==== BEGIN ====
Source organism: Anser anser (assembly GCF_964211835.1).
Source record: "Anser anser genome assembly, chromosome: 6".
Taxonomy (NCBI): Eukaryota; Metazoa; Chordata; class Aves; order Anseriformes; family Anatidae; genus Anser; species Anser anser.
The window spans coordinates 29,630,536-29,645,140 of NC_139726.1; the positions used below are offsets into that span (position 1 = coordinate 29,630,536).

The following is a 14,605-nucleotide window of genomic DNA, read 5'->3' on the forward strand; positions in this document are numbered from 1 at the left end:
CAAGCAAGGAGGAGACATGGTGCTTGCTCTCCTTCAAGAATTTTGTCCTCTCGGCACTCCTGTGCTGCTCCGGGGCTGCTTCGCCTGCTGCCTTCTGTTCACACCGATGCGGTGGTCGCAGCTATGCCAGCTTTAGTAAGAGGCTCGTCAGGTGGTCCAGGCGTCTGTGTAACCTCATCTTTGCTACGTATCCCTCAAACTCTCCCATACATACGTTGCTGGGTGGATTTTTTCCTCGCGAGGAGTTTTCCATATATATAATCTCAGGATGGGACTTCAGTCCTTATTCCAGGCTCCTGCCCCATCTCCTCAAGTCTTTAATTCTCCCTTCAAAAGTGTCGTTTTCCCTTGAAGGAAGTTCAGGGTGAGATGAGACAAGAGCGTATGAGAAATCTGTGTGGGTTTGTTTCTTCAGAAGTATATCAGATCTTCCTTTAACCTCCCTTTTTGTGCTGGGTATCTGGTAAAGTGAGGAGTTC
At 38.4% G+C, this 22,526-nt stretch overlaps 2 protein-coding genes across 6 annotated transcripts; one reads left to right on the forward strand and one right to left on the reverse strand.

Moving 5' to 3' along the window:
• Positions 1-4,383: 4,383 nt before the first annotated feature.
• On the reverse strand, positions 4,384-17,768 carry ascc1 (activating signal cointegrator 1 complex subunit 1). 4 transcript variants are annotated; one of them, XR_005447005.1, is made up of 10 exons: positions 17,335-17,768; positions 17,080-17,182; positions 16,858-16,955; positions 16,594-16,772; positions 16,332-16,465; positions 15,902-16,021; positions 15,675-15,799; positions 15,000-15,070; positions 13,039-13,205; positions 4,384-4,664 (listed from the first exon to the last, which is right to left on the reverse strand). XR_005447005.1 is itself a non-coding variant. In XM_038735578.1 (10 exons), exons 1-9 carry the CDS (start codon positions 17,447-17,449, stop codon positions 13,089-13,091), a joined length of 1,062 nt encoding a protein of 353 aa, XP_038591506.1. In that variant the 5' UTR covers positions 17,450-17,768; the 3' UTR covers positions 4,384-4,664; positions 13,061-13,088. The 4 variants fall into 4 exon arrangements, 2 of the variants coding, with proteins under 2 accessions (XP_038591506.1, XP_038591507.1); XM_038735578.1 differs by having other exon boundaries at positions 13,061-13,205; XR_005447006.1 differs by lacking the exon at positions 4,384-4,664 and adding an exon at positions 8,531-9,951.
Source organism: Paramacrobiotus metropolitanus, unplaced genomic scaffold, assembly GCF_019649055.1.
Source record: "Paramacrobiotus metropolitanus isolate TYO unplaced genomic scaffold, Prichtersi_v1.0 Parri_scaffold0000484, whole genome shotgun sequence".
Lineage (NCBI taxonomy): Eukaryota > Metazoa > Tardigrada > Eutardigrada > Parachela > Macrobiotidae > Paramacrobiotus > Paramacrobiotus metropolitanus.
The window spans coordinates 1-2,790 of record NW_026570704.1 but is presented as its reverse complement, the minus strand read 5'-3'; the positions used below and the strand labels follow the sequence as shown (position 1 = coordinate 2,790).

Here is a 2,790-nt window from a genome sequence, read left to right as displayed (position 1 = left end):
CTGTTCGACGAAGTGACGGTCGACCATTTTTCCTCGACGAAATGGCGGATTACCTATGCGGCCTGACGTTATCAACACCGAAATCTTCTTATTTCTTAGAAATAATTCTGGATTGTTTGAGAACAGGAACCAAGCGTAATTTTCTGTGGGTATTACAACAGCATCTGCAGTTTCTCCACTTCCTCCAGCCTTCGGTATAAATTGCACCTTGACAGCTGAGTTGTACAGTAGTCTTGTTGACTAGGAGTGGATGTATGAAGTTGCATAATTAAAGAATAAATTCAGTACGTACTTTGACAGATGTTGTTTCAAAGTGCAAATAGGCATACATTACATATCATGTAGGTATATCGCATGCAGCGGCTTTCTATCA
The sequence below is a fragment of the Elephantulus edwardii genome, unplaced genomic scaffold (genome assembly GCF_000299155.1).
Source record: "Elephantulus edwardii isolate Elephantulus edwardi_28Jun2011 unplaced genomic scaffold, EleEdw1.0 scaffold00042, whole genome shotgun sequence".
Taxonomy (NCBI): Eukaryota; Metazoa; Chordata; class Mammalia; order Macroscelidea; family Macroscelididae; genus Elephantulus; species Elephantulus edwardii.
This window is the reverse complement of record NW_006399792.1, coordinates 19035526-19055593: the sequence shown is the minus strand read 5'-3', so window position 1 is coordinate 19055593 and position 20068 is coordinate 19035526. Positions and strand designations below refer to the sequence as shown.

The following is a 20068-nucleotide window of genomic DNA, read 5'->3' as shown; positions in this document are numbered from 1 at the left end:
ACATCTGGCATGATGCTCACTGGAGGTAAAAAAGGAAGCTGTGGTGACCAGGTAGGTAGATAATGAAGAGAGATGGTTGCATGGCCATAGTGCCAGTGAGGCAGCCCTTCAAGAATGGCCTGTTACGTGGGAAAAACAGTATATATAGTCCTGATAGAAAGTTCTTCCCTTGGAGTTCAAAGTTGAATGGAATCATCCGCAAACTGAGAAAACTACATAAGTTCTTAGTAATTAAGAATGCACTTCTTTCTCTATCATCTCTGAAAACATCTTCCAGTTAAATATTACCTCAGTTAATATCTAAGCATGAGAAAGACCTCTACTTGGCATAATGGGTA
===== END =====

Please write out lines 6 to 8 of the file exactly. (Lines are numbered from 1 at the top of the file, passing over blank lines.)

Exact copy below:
CAAGCAAGGAGGAGACATGGTGCTTGCTCTCCTTCAAGAATTTTGTCCTCTCGGCACTCCTGTGCTGCTCCGGGGCTGCTTCGCCTGCTGCCTTCTGTTCACACCGATGCGGTGGTCGCAGCTATGCCAGCTTTAGTAAGAGGCTCGTCAGGTGGTCCAGGCGTCTGTGTAACCTCATCTTTGCTACGTATCCCTCAAACTCTCCCATACATACGTTGCTGGGTGGATTTTTTCCTCGCGAGGAGTTTTCCATATATATAATCTCAGGATGGGACTTCAGTCCTTATTCCAGGCTCCTGCCCCATCTCCTCAAGTCTTTAATTCTCCCTTCAAAAGTGTCGTTTTCCCTTGAAGGAAGTTCAGGGTGAGATGAGACAAGAGCGTATGAGAAATCTGTGTGGGTTTGTTTCTTCAGAAGTATATCAGATCTTCCTTTAACCTCCCTTTTTGTGCTGGGTATCTGGTAAAGTGAGGAGTTC
At 38.4% G+C, this 22,526-nt stretch overlaps 2 protein-coding genes across 6 annotated transcripts; one reads left to right on the forward strand and one right to left on the reverse strand.

Moving 5' to 3' along the window: